A-Z of Chadkirk: B is for Biodiversity

Chadkirk is an attractive place to visit, whether you come for a daily walk, or enjoy family time, visit for the Festival, Bat and Bird Box making or one of the other events. Part of the pleasure of this unique place is intangible: the beauty of the landscape, the buildings, the walled garden, all contribute.

However the Country Park at Chadkirk has another key aspect. Conservation. It is a place where wildlife habitats are managed to enable flourishing biodiversity. It was set up , in part, as safe place for wildlife. Whereas hedges and meadows, ancient woodlands and ponds have been disappearing from the British landscape, here there is a strong intention to protect and enable wildlife to flourish, to manage and protect.

In recent decades Friends of Chadkirk, Stockport MBC, the Ranger Service and other environmental groups have made significant contributions. During that time, there have been many projects, big and small, that have enabled the biodiversity of Chadkirk to increase.

Each of these projects has played it’s part in making Chadkirk the special place that it is today. None more than the Coronation Meadow.

Meadows

The Coronation Meadows Project is led by Plantlife in partnership with The Wildlife Trusts and The Rare Breeds Survival Trust. By establishing a meadow in every county as a way to celebrate the 60th anniversary of the Queen’s Coronation, each meadow is a living breathing link from the past to our shared future.

Here’s how Plantlife describe the project:

97% of the UK’s wildflower meadows have been lost since the 1930s.

Inspired and initiated by HRH The Prince of Wales, the Coronation Meadows Project is:

Celebrating our surviving meadows – identifying a flagship Coronation Meadow for every county in the UK.

Creating new meadows by using the seed or green hay from these Coronation Meadows at receptor sites in the same county.

Increasing the area of this valuable habitat provides new homes for bees, butterflies and other pollinators and helps to secure our wild flower heritage for the next 60 years and beyond.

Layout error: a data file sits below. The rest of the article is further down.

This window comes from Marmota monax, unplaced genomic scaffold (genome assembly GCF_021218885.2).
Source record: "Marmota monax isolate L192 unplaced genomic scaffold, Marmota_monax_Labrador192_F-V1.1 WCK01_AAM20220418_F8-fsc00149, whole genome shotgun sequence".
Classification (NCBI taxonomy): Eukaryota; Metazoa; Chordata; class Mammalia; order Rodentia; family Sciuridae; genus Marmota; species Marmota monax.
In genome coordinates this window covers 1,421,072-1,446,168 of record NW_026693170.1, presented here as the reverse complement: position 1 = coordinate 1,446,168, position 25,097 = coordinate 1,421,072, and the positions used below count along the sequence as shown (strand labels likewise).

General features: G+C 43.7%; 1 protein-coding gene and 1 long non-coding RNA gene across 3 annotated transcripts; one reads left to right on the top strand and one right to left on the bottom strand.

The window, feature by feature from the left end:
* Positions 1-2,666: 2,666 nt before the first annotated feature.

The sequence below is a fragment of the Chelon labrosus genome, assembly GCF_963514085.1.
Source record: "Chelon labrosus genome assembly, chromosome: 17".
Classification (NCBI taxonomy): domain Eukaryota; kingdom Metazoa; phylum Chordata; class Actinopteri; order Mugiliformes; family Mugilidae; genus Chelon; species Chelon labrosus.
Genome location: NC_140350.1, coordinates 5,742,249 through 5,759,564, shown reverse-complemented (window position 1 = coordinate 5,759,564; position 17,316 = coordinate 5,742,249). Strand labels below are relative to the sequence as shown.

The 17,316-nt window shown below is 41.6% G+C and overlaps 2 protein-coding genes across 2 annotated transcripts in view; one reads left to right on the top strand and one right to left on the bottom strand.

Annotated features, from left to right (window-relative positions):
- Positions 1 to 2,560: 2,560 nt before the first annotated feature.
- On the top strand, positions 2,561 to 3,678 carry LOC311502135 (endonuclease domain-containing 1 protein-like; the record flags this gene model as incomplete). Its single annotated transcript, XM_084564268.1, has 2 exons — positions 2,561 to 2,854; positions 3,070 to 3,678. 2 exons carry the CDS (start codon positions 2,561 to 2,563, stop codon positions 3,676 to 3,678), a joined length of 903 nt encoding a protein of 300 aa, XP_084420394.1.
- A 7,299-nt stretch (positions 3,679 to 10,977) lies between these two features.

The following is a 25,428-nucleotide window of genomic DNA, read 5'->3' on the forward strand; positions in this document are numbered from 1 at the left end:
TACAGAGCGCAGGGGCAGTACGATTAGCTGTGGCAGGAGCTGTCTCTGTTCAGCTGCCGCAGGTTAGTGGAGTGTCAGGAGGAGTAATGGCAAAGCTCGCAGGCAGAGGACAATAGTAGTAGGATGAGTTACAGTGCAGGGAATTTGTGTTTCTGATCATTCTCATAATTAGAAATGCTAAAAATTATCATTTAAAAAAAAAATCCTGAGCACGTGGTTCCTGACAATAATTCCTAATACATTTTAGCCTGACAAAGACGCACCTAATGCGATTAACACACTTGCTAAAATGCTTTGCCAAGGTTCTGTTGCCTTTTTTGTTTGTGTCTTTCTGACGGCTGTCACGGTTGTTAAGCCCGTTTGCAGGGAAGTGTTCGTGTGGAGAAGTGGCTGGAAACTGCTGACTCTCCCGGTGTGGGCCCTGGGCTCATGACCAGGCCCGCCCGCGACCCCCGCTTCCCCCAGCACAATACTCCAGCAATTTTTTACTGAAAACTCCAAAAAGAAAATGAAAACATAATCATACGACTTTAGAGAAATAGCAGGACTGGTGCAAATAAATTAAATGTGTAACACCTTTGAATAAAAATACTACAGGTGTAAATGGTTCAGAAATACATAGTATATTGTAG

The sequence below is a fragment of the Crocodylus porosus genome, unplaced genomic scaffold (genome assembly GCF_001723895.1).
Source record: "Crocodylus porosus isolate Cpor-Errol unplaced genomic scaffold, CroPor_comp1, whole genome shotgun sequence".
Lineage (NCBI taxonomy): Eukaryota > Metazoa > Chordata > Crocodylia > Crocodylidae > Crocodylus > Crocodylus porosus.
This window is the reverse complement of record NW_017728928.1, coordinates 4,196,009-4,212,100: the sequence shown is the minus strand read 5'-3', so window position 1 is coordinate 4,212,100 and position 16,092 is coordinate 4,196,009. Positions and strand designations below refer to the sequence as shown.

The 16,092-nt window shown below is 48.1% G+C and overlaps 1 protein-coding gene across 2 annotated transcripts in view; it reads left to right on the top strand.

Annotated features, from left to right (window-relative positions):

There is only one Coronation Meadow in Greater Manchester. It’s here. At Chadkirk. This 13 hectare site is a rare gem in an increasingly urban environment. With so many green spaces trampled or degraded because of a variety of pressures, this site is unique in the area.

Friends of Chadkirk have been involved in it’s growth and development. In 2015 volunteers will work closely with staff of Stockport MBC Ranger Service to collect seeds, so that plug plants can be grown and planted out in other locations.

Volunteers monitoring species richness in this part of Chadkirk have noted an increased diversity. They say:

The diversity of Coronation Meadow is growing year on year and in the past couple of years a large colony of Six-Spot Burnet moths has developed and plants such as Birdsfoot Trefoil have helped support Common Blue Butterflies.

In the autumn and winter months Coronation Meadow at Chadkirk provides winter grazing for cattle. The sight of a small herd of cattle grazing on meadow land is rare. A reminder of traditional links between wildlife and farming practices which allow rich biodiversity.

The three wildlife ponds in Coronation Meadow also support a large variety of aquatic wildlife including water beetles, dragon flies, frogs, toads and newts.

The successful management of the Ancient Woodland of Little Wood and Kirk Wood, the ponds and meadows at Chadkirk are testament to the careful and wise stewardship of a few which enables the many visitors to enjoy all this precious gem has to offer.

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One response to “A-Z of Chadkirk: B is for Biodiversity

  1. Pingback: March meeting | Friends of Chadkirk

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